Abuse victims no longer have to wait for mental health services


Thanks to federal stimulus money, patients and families impacted by child abuse may now receive same-day, mental health counseling from the Children at Risk Evaluation (CARE) Center at Akron Children’s Hospital.

Previously, patient families were referred to other community agencies for counseling and often had to wait weeks for an initial appointment.

“This closes the gap in our services,” said Daryl Steiner, DO, medical director of the CARE Center. “I have long wanted to add that therapeutic arm to our center and now we have it.”

The $882,550 Edward Byrne Memorial Competitive Grant enables the CARE Center to add four therapists, two support staff, and a part-time research associate. Three therapists will be based in Akron and one will be at the Child Advocacy Center in Youngstown, which is part of Akron Children’s Hospital Mahoning Valley.

The CARE Center has been nationally recognized as a leader in the diagnosis and medical treatment of child abuse and neglect. It was established in 1987 by Dr. Steiner, who assembled a team of specially-trained ER nurses and social workers to create a safe haven for patients undergoing examination for suspected abuse. The center also works closely with law enforcement and child protection agencies.

Beyond the diagnostic evaluation of children suspected of abuse, the CARE Center lacked the resources to consistently intervene and help families deal with the psychological effects of abuse.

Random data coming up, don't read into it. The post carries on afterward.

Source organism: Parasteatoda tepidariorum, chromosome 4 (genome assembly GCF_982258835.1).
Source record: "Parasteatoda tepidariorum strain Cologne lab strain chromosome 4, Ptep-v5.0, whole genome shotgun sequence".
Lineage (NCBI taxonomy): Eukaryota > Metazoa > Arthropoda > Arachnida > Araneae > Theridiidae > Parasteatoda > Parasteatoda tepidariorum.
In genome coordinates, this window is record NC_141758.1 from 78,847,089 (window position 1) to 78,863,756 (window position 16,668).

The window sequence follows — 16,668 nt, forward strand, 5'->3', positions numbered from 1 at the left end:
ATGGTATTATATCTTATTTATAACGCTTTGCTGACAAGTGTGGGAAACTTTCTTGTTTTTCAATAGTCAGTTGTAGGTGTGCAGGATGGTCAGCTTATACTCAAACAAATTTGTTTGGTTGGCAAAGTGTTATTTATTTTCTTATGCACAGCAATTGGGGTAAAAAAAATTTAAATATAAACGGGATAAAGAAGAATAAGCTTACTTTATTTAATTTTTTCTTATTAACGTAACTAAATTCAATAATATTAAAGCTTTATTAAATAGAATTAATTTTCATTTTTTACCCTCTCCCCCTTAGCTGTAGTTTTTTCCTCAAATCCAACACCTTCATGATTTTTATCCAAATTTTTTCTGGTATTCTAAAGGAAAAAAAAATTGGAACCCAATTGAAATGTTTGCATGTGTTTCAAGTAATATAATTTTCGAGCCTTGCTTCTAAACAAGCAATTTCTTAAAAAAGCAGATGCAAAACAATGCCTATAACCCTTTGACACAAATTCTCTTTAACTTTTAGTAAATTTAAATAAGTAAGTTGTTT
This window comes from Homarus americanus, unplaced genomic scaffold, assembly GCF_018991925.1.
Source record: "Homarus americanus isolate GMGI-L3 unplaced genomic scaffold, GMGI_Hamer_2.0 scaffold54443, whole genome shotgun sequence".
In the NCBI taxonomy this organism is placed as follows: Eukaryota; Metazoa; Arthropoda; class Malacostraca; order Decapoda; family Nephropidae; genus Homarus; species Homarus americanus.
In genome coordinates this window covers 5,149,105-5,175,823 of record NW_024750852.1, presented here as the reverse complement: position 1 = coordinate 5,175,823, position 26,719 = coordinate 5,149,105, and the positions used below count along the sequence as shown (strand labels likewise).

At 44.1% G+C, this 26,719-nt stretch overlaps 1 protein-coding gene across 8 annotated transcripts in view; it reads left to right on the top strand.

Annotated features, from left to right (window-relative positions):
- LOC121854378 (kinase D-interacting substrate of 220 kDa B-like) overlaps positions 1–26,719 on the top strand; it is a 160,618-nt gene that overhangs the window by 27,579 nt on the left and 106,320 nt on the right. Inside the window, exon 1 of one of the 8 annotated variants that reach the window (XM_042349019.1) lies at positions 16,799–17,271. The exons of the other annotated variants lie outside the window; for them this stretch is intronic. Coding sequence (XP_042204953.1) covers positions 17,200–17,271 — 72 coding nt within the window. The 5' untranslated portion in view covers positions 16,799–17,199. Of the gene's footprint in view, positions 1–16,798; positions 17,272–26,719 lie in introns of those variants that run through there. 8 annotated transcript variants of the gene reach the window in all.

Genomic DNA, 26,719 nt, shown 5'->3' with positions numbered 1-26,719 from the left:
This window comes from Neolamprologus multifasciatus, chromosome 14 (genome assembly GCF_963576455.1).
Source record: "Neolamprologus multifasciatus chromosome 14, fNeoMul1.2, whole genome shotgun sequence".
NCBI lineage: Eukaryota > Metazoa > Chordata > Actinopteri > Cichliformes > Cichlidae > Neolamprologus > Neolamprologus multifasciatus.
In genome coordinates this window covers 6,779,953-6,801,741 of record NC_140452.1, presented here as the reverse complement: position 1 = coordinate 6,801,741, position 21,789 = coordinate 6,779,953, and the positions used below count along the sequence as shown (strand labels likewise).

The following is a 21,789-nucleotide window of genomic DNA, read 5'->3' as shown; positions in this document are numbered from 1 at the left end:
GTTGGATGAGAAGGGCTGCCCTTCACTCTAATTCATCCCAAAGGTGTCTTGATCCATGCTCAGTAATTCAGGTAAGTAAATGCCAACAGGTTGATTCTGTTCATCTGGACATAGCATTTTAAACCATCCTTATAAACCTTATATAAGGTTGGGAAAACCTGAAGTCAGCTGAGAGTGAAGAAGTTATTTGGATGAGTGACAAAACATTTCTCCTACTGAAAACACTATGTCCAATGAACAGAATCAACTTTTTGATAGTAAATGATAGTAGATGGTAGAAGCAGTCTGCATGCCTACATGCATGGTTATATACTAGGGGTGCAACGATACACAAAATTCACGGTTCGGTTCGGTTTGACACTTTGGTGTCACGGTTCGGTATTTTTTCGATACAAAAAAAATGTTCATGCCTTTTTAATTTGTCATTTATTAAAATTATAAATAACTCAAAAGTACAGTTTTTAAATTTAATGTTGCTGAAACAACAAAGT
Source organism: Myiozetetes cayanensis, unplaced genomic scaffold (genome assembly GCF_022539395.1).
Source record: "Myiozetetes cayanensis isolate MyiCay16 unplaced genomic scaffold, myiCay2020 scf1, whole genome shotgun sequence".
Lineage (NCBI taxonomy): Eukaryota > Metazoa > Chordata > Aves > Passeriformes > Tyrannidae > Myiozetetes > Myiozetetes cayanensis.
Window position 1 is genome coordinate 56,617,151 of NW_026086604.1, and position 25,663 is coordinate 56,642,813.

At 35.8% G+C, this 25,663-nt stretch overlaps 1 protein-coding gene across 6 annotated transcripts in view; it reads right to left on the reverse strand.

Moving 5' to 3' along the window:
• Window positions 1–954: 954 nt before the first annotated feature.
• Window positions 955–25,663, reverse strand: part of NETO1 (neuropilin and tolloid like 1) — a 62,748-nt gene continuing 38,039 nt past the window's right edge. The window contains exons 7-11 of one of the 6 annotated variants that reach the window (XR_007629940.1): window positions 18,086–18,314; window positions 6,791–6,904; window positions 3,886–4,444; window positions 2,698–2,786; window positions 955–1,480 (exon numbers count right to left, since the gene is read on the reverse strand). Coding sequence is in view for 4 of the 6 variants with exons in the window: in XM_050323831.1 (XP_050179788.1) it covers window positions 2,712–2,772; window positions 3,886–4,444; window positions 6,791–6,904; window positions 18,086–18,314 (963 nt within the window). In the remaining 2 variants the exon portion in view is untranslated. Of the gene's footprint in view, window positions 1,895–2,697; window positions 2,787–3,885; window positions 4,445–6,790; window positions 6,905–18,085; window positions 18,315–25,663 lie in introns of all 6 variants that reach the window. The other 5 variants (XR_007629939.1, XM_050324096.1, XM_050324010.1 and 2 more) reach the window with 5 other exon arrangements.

“The psychological and emotional trauma related to the abuse, the evaluation of the abuse, the separation from family, and the family turmoil were not consistently dealt with and treated,” Dr. Steiner said. “We have collaborated with other agencies in the community, but in some cases, access was difficult and families had to wait three to six weeks to get into therapy.”

In many cases, in the aftermath of the crisis and with the child appearing content and adjusted, the parent often does not see the need to follow through with the therapy.

In the new protocol, a therapist will be present during the child’s medical evaluation and will conduct an initial session immediately following the evaluation. Follow-up sessions will be scheduled with the same therapist at the same site in Akron or Youngstown.

“It is my thought, and it is backed up by literature, that the sooner the mental health intervention, the better the outcome and the better compliance we will have with follow-up therapy sessions,” said Dr. Steiner. “That really is the overall goal - to establish the relationship and improve compliance by reducing the initial appointment from three to six weeks to three to six minutes.”

The new hires are professional clinical counselors and licensed independent social workers trained in evidence-based cognitive behavior therapy, said Pat Seifert, PhD, clinical director for trauma-informed mental health therapy services at Akron Children’s.

“A key component of the therapy is to engage the parent, and educate them about the symptoms and behaviors they may see in their child, and also how this has affected them. They are secondary trauma survivors,” Seifert said.

The CARE Center and Akron Children’s division of Pediatric Psychology and Psychiatry plan a research component to track the children over time.

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